The next phase of Virginia’s recreational marijuana retail market took a step forward last week.
Legislation that would allow the state’s existing medical cannabis operators to jumpstart recreational sales next year was approved by the Senate’s finance committee at its Thursday meeting.
The committee also pushed forward a bill that would enact the formal launch of the broader recreational marijuana market on Jan. 1, 2024.
Both pieces of legislation now head to the full Senate for a vote to take place by Tuesday.
Under Sen. Adam Ebbin’s Senate Bill 313, the state’s medical marijuana operators would be able to start to sell recreational pot Jan. 1, 2023, a full year before the retail market is currently slated to launch for everyone else.
The legislation would limit early sales only to the state’s current medical cannabis operators and require them to pay a $6 million fee each to participate.
Those changes are among the tweaks to the initial iteration of SB 313, which had called for industrial hemp processors to likewise be able to get in on the action early and had initially set the participation fee at $1 million.
But hemp processors got the ax and the fee increased to $6 million as the bill worked its way through Senate committees this month.
Ebbin told the Senate rehabilitation and social services committee earlier this month that industrial hemp processors were removed because medical cannabis companies have more experience making products for human consumption.
“In terms of the standards for human ingestion and quality control … they’ve got the vast experience,” Ebbin said. “I did have hemp in there originally but they wouldn’t be quite as ready.”
Hemp industry lobbyist and Gentry Locke attorney Greg Habeeb at that meeting criticized the removal of hemp processors from the bill as shutting local players out of the market.
“These are the Virginia businesses, the Virginia farmers, in this market and what we’re doing is preferring out-of-state businesses,” Habeeb said, and added most of his clients are food-grade certified.
The legislation would limit medical operators to 80,000 square feet of cultivation space in their existing facilities for retail cannabis. Medical operators would sell recreational marijuana out of their existing growing-and-processing facilities as well as the five satellite dispensaries they are allowed under the state’s medical program.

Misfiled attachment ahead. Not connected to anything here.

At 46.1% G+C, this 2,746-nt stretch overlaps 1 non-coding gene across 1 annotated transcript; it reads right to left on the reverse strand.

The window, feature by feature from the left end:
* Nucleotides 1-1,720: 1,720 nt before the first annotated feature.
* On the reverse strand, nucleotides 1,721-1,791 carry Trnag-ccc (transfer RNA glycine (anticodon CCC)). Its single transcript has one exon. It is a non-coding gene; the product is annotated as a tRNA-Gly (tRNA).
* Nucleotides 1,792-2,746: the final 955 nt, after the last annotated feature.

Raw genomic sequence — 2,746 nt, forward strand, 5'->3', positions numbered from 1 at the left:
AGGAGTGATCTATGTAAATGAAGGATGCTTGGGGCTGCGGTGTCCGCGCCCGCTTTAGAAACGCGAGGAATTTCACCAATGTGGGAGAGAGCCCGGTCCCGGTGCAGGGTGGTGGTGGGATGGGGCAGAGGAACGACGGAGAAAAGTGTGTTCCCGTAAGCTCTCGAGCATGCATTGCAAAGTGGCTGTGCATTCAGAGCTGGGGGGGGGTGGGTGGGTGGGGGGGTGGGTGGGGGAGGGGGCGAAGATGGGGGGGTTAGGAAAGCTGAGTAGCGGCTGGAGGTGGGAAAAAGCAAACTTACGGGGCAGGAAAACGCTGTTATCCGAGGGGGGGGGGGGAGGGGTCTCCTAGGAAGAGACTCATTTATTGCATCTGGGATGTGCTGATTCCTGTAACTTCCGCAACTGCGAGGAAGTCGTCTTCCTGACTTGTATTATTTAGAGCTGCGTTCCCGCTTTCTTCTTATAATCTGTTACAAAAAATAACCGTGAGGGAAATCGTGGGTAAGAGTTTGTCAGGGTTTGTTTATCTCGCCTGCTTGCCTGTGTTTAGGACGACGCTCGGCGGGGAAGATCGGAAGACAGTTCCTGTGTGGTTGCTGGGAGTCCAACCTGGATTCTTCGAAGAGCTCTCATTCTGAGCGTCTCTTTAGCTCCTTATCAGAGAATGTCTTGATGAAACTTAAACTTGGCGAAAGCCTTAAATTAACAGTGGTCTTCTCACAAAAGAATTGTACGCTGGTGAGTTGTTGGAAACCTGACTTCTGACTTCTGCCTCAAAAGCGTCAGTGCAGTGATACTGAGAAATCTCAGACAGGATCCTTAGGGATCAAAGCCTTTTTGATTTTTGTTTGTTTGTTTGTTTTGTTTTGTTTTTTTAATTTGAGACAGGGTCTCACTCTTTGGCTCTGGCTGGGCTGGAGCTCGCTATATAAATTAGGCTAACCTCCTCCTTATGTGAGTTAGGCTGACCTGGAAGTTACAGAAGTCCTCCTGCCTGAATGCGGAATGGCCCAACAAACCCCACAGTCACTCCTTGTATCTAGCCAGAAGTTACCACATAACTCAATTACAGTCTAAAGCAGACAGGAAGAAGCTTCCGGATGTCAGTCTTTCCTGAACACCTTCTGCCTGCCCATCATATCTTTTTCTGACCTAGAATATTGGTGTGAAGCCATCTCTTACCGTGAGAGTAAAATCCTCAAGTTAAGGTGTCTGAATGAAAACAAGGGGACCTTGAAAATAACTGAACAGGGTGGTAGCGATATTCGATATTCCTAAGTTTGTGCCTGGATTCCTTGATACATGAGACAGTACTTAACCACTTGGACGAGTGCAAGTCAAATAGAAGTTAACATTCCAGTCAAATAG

Virginia has four active medical operators: Green Leaf Medical (Richmond area), Columbia Care (eastern Virginia), Jushi Holdings (Northern Virginia) and Green Thumb Industries (southwestern Virginia). Columbia Care owns Green Leaf.
Medical operators that embark on early sales would be required to create incubator programs to establish small independent marijuana businesses that qualify as social equity applicants.
The bill would tax recreational marijuana sales at 21 percent. That tax and the fee revenue would flow to the Cannabis Control Authority to create a loan program for startup cannabis businesses that qualify as social equity applicants.
Local governments would also have the option to tax the marijuana another 3 percent. The early-sales legislation would sunset with the rollout of the market.
The elements of last year’s marijuana legalization legislation related to the creation of the legal market must be reenacted before the market can formally open, and Ebbin’s Senate Bill 391 aims to do just that.
SB 391 likewise passed through the Senate finance committee last week. Ebbin’s reenactment bill does away with most business license caps included in last year’s legislation, allowing the Cannabis Control Authority to determine the number of licenses permitted for most cannabis business types. The exception would be retail stores, which SB 391 would cap at 400 licenses.
The bill also tweaks how social equity candidates would be defined, narrowing the definition in ways intended to focus the bill’s measures to support startup marijuana businesses operated by people most affected by marijuana law enforcement.
Over on the House of Delegates side, several marijuana-related bills, including a House version of reenactment sponsored by Dels. Michael Webert and William Wampler and a bill that would require local referendums before marijuana retailers could open, have yet to roll forward.
House Majority Leader Terry Kilgore told The Associated Press last week that he expected the House wouldn’t have time to vote on its marijuana legislation before Tuesday, the deadline for both the House and Senate to vote on their respective bills in order to pass them along to the other chamber ahead of the governor’s final consideration.
However, any inaction in the House would not prevent SB 391 from moving forward and being voted on by both chambers.